The goal was to create a graphic that mainly used type as a means to communicate a "call to action" speaking for any cause we found appropriate. After concepting and user testing my ideas, I picked the issue of fast fashion as my cause and created a physical sculpture which was then photographed to take shape as my call to action.
This might be an odd one to include in a portfolio, but this project played a big part in contributing to my visual practice as a designer. I never used to feel like I had very strong visual design skills, I was not a trained graphic designer but I longed for the skills to be able to communicate my ideas and passion effectively. This project was exactly what I needed!
After speaking with several peers, I picked a topic that sat close to me and one I felt a strong connection to.
The growing problem of fast fashion
As someone who takes great care in what they wear and where it is sourced, along with great concern for the wellbeing of people and this planet, fast fashion was an obvious pick.
I went with a play on words related to the cause - “Slow down fast fashion” as an attempt to reference how the fast nature of fast fashion is the damaging part which leaves people treated poorly, unsustainable materials being extracted poorly and a low quality inevitably being produced in the end. After taking inspiration from the Present Tense project I attempted to draft a set of digital drafts but none left me overly inspired.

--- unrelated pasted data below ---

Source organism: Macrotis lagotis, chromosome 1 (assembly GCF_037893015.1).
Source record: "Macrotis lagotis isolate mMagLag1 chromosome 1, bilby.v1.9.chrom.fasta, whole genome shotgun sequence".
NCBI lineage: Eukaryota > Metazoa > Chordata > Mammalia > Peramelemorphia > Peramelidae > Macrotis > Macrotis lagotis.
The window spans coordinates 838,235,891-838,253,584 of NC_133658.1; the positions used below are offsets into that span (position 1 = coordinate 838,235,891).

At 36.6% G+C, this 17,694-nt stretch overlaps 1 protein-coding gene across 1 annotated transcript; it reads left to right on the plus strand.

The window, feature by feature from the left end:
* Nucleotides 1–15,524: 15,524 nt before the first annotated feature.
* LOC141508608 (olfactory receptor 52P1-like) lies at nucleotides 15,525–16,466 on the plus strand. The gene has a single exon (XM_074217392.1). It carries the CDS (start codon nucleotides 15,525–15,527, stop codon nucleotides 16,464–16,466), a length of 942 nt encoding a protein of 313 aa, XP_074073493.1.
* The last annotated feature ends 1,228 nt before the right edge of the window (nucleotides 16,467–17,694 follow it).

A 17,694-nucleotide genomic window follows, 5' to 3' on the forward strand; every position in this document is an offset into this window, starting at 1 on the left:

I tested my concepts with friends and family, seeing which ones. sparked the best response. Gaining their feedback helped refine my visual until I approached Sarah Maxey who suggested I move to a physical medium. I had no prior experience when handling textiles asides from a brief encounter in school where I was able to sew together a cushion which painted the iTunes logo on (because music is was my life!!!).
After concepting up a few different ideas feedback was gathered from my peers. I did not want to contribute to the very cause I was protesting, so I went down to the local fabric store and asked for a few of their offcuts - bit’s of material that they had no real use for and would either recycle or throw out.
I jumped over to youtube and learned how to embroid. Over the next few days a lot of trial and error was involved but thank goodness I received guidance from my partner and my flatmate. Once I had the all parts I began setting up the sculpture to be photographed.
Incorporating other elements like coffee and water to rough up the materials and give the visuals more texture.The picture was snapped, then certain elements were upscaled and lightly touched areas to bring out more of the grittiness and contrast to land on the final product.
I then went and printed it out as an A1 sized poster and it was so nice seeing all the details within each piece of fabric and fibre being blown up to such a high scale. The piece felt powerful.
I was able to branch outside of my comfort zone, learn new skills and then apply them to something new. The feedback and critique I gathered from my peers on the way was incredibly valuable and made sure to consider it all and use it to improve my design appropriately.
Applying UX concepts like user testing and iteration (which isn't exactly UX exclusive), it felt like I was able to find a very productive middle ground between graphic design and UX truly making this effective UX which I knew would speak to a cause.
Next time I would try to venture out even more to incorporate different types of textile crafts. Potentially engage with people affected by fast fashion as a process as well to take account their perspectives and concerns.